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Old 02-04-2013, 06:02 PM   #14
JustSomeChickVee
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Join Date: Nov 2011
Location: Florida
Posts: 2,662
Re: An alternative to store bought formula!

Quote:
Originally Posted by Tresor27 View Post
Hi mamas,

I don't want to scare anyone, but in my research to try to find an acceptable organic formula without toxic chemicals or gmos, i was looking into the option of making my own, either goat's milk or other. And i came across this link that says the weston price suggestions may be dangerous. Anyone have any thoughts? I came on this forum to look for more suggestions, not trying to go around debunk anyone, but since i found this information (not saying this link is 100% accurate either, who knows who is right?) but in the interest of all you mamas who love yr little ones as much as i, just wanted to throw it out there, food for thought.

http://www.vegsource.com/news/2010/0...oundation.html

Anyway, haven't got far in my search except to narrow it down to Baby's Only or Earth's Best, or possibly Holle from Germany and even inquired into one from Switzerland that Amazon reviewers recommended. Baby's Only scares me in that it's primary ingredient, brown rice syrup had been linked to arsenic. Earth's best seems to have ingredients that may be GMO derived. And even Holle too. Then there's the concern about the added DHA/ARA which in most formulas is from a company called Martek and whose process uses hexane...inconclusive to me whether or not trace amts of hexane remain in the formula (i've read both pro and con arguments) - not a concern for Baby's only though. And for all of these, what about the BPA in packaging leaching into the formula? The EWG did an excellent executive summary about this and conclude powder is at least safer than the liquid formulas in regards to BPA leaching. Aaaagh!

Let's see, what's the least of the evils? Arsenic? Hexane? Bpa? GMOs? I mean come on, this is supposed to be Safe for Babies!! Even Organic companies are culpable. Sigh.

Help! Anyone have any suggestions?

Veg source?? Bias right there. That article does a good job of twisting what WAPF says.

Here are some issues:

"Poached brains of animals should be added to other ground meats for better nutrition" Brain is VERY healthy. not that i would eat it, but it is incredibly nutritious.

"Raw cows milk and meat broth should be fed to newborns who don't breast feed, rather than infant formula." So misleading. First, WAPF advocates extended BFing. They also advocate baby led weaning and not feeding solids early on. http://www.westonaprice.org/children...luZmFudCdzIjt9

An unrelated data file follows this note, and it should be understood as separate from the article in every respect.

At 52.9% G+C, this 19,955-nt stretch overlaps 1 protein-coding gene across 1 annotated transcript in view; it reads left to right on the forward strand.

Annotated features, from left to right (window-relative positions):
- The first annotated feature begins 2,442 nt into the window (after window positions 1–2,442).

Raw cow's milk is used IN an infant formula they designed, and pasteurized milk that is cultured can be used instead of raw milk. People are not just feeding their kid's raw milk alone, that would not provide adequate nutrition, though many children have survived and thrived on raw milk alone around the world.

The homemade formula for cow's milk and goat's milk meet the FDA's nutritional requirements for infant formula. The values were almost identical to the organic formula that I was using before (Organic Parent's Choice.)

"Regular ingestion of clay (Azolimite Mineral Powder) because the clay particles remove pathogens from the body." If you search "Azolimite Mineral Powder" on the WAPF site, nothing comes up at all. What does come up is azomite clay, and the fact that Fuhrman doesn't know anything about the clays tells me he is in no position to discuss the clays. there are food grade clays, such as food grade bentonite clay that do detox the body and are used by naturopaths for that purpose. Azomite clay is just a brand name for bentonite clay mined in Utah. However, the benefit from ingesting small amounts of the clay comes from their mineral content.

http://www.westonaprice.org/vitamins...Y2xheXMiO30%3D

"There are benefits of feeding sea salt to infants and babies" If you search "sea salt infant" on the WAPF site, there is only one article where sea salt is mentioned in reference to feeding infants, and that is the article I posted above (i'll put the link here again.) All it says is adding a pinch of sea salt to egg yolks for an infant over 4 months old.... it doesn't say anything about there being benefits to it either.

"Fruits and vegetables should be limited in children's diets." they definitely do not make this claim. In fact, if you look at article i posted above again, they mention fruits and veggies as some of baby's first foods. actually nowhere on there site do they mention limiting fruits and veggies. they actually mention increasing their intake and lowering processed sugar intake with natural sugars....